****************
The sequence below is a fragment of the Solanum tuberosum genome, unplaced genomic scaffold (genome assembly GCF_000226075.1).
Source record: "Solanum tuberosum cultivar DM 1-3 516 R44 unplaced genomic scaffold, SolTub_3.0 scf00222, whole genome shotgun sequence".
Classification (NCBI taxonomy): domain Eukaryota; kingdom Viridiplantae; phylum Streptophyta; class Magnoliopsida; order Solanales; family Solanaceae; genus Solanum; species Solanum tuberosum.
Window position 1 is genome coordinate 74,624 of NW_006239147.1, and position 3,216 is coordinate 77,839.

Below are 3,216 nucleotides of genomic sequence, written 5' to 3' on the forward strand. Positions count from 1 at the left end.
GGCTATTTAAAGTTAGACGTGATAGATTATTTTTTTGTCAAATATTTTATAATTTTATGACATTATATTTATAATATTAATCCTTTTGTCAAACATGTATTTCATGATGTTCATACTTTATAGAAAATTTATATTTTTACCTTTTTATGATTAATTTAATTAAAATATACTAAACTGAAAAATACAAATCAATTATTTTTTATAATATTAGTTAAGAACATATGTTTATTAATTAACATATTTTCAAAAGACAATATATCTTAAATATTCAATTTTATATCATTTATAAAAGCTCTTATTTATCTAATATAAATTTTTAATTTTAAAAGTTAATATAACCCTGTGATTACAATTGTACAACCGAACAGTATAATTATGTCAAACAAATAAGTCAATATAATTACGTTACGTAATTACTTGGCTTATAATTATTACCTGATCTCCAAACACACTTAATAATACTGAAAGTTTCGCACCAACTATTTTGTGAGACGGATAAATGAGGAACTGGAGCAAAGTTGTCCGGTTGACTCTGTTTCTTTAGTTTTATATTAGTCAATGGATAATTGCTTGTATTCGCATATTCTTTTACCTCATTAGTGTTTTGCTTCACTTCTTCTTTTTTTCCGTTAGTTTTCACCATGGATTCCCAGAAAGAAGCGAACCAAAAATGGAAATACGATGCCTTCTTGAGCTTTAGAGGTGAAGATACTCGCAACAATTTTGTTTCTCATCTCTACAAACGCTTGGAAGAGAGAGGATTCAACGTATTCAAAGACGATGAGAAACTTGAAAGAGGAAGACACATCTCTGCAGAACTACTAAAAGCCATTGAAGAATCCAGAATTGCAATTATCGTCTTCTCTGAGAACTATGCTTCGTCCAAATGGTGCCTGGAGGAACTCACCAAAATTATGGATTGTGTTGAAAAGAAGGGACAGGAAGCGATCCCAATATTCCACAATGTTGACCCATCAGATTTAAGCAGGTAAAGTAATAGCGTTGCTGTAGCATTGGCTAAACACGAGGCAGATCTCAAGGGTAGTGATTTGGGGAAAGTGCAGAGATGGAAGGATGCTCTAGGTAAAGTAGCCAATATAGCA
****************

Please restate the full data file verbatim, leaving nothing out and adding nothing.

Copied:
The sequence below is a fragment of the Solanum tuberosum genome, unplaced genomic scaffold (genome assembly GCF_000226075.1).
Source record: "Solanum tuberosum cultivar DM 1-3 516 R44 unplaced genomic scaffold, SolTub_3.0 scf00222, whole genome shotgun sequence".
Classification (NCBI taxonomy): domain Eukaryota; kingdom Viridiplantae; phylum Streptophyta; class Magnoliopsida; order Solanales; family Solanaceae; genus Solanum; species Solanum tuberosum.
Window position 1 is genome coordinate 74,624 of NW_006239147.1, and position 3,216 is coordinate 77,839.

Below are 3,216 nucleotides of genomic sequence, written 5' to 3' on the forward strand. Positions count from 1 at the left end.
GGCTATTTAAAGTTAGACGTGATAGATTATTTTTTTGTCAAATATTTTATAATTTTATGACATTATATTTATAATATTAATCCTTTTGTCAAACATGTATTTCATGATGTTCATACTTTATAGAAAATTTATATTTTTACCTTTTTATGATTAATTTAATTAAAATATACTAAACTGAAAAATACAAATCAATTATTTTTTATAATATTAGTTAAGAACATATGTTTATTAATTAACATATTTTCAAAAGACAATATATCTTAAATATTCAATTTTATATCATTTATAAAAGCTCTTATTTATCTAATATAAATTTTTAATTTTAAAAGTTAATATAACCCTGTGATTACAATTGTACAACCGAACAGTATAATTATGTCAAACAAATAAGTCAATATAATTACGTTACGTAATTACTTGGCTTATAATTATTACCTGATCTCCAAACACACTTAATAATACTGAAAGTTTCGCACCAACTATTTTGTGAGACGGATAAATGAGGAACTGGAGCAAAGTTGTCCGGTTGACTCTGTTTCTTTAGTTTTATATTAGTCAATGGATAATTGCTTGTATTCGCATATTCTTTTACCTCATTAGTGTTTTGCTTCACTTCTTCTTTTTTTCCGTTAGTTTTCACCATGGATTCCCAGAAAGAAGCGAACCAAAAATGGAAATACGATGCCTTCTTGAGCTTTAGAGGTGAAGATACTCGCAACAATTTTGTTTCTCATCTCTACAAACGCTTGGAAGAGAGAGGATTCAACGTATTCAAAGACGATGAGAAACTTGAAAGAGGAAGACACATCTCTGCAGAACTACTAAAAGCCATTGAAGAATCCAGAATTGCAATTATCGTCTTCTCTGAGAACTATGCTTCGTCCAAATGGTGCCTGGAGGAACTCACCAAAATTATGGATTGTGTTGAAAAGAAGGGACAGGAAGCGATCCCAATATTCCACAATGTTGACCCATCAGATTTAAGCAGGTAAAGTAATAGCGTTGCTGTAGCATTGGCTAAACACGAGGCAGATCTCAAGGGTAGTGATTTGGGGAAAGTGCAGAGATGGAAGGATGCTCTAGGTAAAGTAGCCAATATAGCA